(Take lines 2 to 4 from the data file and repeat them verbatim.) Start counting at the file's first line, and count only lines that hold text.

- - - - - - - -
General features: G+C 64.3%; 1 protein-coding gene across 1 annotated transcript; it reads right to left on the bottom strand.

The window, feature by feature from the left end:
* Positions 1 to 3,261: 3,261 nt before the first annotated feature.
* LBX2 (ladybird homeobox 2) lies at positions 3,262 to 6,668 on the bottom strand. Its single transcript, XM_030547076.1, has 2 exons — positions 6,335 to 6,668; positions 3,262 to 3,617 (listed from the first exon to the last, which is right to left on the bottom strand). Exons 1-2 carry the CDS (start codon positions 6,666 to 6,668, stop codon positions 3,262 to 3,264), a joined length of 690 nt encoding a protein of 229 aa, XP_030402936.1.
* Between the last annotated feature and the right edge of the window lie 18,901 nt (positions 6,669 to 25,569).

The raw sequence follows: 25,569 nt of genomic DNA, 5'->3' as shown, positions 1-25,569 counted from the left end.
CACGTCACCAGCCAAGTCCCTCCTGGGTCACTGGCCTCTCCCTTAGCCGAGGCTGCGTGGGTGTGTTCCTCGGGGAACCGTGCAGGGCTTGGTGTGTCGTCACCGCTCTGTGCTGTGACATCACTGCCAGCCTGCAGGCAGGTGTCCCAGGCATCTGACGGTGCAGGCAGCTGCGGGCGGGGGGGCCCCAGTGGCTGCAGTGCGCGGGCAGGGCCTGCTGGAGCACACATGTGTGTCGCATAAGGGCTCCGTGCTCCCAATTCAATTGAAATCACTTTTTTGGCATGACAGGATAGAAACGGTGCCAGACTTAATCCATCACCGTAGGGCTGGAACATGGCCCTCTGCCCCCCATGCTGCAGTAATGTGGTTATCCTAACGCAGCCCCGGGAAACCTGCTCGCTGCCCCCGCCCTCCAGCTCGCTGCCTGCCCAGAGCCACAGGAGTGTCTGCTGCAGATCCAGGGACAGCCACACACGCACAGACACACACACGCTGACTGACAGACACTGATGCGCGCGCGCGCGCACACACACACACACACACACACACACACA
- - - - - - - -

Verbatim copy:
The window, feature by feature from the left end:
* Positions 1 to 3,261: 3,261 nt before the first annotated feature.
* LBX2 (ladybird homeobox 2) lies at positions 3,262 to 6,668 on the bottom strand. Its single transcript, XM_030547076.1, has 2 exons — positions 6,335 to 6,668; positions 3,262 to 3,617 (listed from the first exon to the last, which is right to left on the bottom strand). Exons 1-2 carry the CDS (start codon positions 6,666 to 6,668, stop codon positions 3,262 to 3,264), a joined length of 690 nt encoding a protein of 229 aa, XP_030402936.1.